Paul Koberstein. editor in chief, co-founded Cascadia Times in 1995 and the editor since its inception. Paul, a journalist for 40 years, was a staff writer for The Oregonian and Willamette Week. In 2016, Paul won the Bruce Baer Award, given annually to an Oregon journalist for excellence in investigative journalism in recognition for his investigation of Precision Castpart’s toxic pollution. In 2004, he won the John B. Oakes Award for the most distinguished environmental journalism in the United States for a series of articles on wildlife poaching in the North Pacific Ocean. (The New York Times Magazine and the Los Angeles Times were runners-up for the award that year.) His articles have been published in the Portland Tribune, Grist, Salon, Truthout, The Progressive and Earth Island Journal.
Jessica Applegate, managing editor, is from an old Oregon family with a history of environmental advocacy. Jessica is a founding member of Eastside Portland Air Coalition, a grass roots group that spurred creation of statewide air toxics regulatory overhaul, Cleaner Air Oregon. Jessica was appointed by Governor Brown to the rules advisory committee for Cleaner Air Oregon. Jessica worked collaboratively with other environmental groups resulting in the passage of legislation funding the Department of Environmental Quality. She is currently an advisory board member for Beyond Toxics in Eugene. Jessica has a master's degree in communication sciences from California State, Northridge.
Board of Directors
Rowan Baker is a former federal fisheries biologist and current aquatic ecosystem conservation specialist. He has worked for three decades to improve forest, water, and watershed management to ensure protection of streams, rivers, wetlands, riparian areas and native fish. He participated in two national task force efforts and served on several regional working groups focusing on climate change impacts to freshwater and marine ecosystems. Prior to his retirement, he was a member of the U.S. Fish and Wildlife Service's Region 1 (OR, WA, ID, HI) Climate Board and Region 1 Science Team.
John W. Haines is the Executive Director of the Community Investment Trust with Mercy Corps Global Innovations Team since Feb. 2018. Previously, he was executive director of Mercy Corps Northwest, the domestic arm of Mercy Corps, for 15 years. From 1997-2002, he was vice president of ShoreBank Pacific, a start-up sustainable development bank in Portland, Oregon. From 1996-97 he was senior finance advisor to the Czech National Environmental Fund in Prague, working for Chemonics. From 1994-95 he was executive director of Trenton Business Assistance Corporation, an economic development loan fund in Trenton, NJ. From 1986-1991 he worked in various corporate banking and commercial lending positions with First Interstate Bank of Oregon (now Wells Fargo Bank). He is a graduate of the University of Wyoming and native of Laramie, Wyoming.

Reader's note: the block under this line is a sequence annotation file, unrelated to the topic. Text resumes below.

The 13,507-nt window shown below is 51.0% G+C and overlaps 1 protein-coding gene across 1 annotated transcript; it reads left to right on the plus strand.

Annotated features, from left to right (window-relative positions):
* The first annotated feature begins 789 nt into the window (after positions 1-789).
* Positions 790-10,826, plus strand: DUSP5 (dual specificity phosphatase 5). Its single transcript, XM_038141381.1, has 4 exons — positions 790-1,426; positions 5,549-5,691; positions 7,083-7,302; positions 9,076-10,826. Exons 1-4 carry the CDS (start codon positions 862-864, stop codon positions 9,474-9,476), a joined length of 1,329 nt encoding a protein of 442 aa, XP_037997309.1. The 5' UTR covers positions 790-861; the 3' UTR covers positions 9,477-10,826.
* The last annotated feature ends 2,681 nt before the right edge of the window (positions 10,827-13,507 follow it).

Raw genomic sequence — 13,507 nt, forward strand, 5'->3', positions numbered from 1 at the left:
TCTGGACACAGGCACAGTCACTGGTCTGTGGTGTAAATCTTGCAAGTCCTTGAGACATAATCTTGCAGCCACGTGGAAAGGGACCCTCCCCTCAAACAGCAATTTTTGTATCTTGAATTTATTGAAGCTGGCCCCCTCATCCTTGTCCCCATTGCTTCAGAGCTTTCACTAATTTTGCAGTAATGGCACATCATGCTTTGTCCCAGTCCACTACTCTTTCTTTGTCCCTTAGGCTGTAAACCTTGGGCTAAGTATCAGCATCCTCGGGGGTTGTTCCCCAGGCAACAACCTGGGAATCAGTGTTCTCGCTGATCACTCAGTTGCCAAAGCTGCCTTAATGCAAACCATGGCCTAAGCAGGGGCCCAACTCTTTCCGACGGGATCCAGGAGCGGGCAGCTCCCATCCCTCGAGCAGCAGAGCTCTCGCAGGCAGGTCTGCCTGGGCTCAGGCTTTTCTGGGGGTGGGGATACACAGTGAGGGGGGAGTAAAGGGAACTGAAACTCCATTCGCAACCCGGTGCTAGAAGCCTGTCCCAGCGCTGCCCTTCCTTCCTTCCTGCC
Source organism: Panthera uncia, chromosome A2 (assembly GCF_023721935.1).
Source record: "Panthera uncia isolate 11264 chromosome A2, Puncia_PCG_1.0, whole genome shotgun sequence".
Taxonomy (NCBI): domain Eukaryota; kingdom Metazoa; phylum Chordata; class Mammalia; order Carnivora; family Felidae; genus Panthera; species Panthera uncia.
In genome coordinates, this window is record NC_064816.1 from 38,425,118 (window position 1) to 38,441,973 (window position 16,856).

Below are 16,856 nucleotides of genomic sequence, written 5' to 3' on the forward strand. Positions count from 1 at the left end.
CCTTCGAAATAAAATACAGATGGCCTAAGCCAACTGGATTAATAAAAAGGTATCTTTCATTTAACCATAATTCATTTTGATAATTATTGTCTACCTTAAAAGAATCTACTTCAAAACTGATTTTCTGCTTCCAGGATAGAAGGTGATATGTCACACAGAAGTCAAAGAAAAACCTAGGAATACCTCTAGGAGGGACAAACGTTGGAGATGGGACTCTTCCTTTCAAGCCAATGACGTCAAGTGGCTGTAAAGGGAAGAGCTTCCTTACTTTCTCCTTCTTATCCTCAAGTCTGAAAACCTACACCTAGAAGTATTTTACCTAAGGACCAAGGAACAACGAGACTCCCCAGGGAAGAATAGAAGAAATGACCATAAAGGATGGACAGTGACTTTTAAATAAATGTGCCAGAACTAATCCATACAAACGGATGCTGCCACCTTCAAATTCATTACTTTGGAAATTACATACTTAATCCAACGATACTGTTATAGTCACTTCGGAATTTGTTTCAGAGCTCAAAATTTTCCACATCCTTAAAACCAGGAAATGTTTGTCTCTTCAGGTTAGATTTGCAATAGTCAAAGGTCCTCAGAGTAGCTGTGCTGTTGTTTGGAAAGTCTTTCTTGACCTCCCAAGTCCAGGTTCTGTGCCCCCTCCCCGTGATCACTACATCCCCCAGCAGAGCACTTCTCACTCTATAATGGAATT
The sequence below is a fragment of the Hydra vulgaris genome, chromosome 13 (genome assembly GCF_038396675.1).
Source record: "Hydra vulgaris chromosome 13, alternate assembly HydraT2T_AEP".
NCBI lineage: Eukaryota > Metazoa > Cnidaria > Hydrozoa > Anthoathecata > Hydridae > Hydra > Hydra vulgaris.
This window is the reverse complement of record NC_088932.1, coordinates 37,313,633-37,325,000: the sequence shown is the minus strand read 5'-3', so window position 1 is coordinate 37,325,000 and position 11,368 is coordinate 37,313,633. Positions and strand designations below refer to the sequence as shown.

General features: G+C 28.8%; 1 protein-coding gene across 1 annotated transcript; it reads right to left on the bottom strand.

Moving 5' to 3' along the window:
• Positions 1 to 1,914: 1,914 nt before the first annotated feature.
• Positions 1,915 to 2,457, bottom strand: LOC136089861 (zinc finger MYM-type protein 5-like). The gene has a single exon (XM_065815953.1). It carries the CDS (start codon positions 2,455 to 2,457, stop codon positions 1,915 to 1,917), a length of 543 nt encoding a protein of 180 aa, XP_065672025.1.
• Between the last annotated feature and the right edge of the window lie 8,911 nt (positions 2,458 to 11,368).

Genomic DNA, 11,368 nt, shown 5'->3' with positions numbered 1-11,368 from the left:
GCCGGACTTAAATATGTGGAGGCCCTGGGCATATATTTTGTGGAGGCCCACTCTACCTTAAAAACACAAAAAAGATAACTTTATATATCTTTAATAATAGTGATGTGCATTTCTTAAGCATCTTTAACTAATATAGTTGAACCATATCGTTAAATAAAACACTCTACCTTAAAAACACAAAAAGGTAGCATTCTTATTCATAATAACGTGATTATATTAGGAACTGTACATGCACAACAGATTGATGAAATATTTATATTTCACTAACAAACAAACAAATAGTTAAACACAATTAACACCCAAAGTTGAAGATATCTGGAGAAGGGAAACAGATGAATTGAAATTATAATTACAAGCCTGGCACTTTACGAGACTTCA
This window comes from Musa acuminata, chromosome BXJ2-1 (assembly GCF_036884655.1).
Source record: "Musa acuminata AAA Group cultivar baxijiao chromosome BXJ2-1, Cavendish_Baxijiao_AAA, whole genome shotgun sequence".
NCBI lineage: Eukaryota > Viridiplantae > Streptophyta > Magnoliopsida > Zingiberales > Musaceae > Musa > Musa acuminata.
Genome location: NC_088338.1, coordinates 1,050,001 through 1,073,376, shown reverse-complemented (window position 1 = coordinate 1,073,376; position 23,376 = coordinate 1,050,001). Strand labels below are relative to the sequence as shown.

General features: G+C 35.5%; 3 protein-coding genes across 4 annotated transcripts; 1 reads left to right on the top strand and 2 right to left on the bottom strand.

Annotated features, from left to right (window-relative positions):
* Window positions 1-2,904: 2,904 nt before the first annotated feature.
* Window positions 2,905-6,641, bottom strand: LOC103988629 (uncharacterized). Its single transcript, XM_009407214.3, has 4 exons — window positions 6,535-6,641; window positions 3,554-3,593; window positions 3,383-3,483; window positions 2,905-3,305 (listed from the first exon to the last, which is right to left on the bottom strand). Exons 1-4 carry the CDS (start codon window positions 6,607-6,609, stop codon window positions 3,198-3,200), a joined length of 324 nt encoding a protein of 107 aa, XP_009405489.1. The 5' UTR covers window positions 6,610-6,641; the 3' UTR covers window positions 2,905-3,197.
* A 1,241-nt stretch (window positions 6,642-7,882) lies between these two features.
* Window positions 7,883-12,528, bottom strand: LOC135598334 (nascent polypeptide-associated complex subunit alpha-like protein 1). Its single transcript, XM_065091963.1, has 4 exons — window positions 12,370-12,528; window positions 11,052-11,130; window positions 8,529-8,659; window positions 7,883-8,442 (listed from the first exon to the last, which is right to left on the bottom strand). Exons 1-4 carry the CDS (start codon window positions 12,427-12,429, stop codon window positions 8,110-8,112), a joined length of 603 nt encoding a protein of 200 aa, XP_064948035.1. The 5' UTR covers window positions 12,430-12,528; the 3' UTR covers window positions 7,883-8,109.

Jennifer Jones was born and raised in the Pacific Northwest, living (literally) on the Pacific Ocean and playing among the Redwoods. Her intolerance of social and environmental injustice is outweighed only by her dislike of purposefully confusing policy language and agency officials who forget who they really work for. An event coordinator and advocate by trade, Jennifer works helping older adults transition from their homes into retirement communities.
Ken Margolis has worked for land and water conservation and indigenous rights throughout a 45 year career. Organizations he has worked for and with include The Nature Conservancy, Ecotrust, The Haisla First Nation, The Yukon River Inter-Tribal Watershed Council, the Indian Law Resource Center, the Wilburforce Foundation, and the Yukon Chapter of the Canadian Parks and Wilderness Association.
Katharine Salzmann is a writer and founding member of Eastside Portland Air Coalition, a grassroots community group that began when high levels of toxic heavy metals were found in her neighborhood in Portland, Oregon. Katharine is also working to reform state-wide air quality regulations. She takes particular pleasure in rattling cages at the Department of Environmental Quality and in the state legislature. She is an avid reader, writer, poet, friend, soul-searcher and rock-flipper with a million questions up her sleeve. Katharine brings her love of the earth, curiosity and passion for inquiry to the Cascadia Media Lab board. She makes her living as a massage therapist.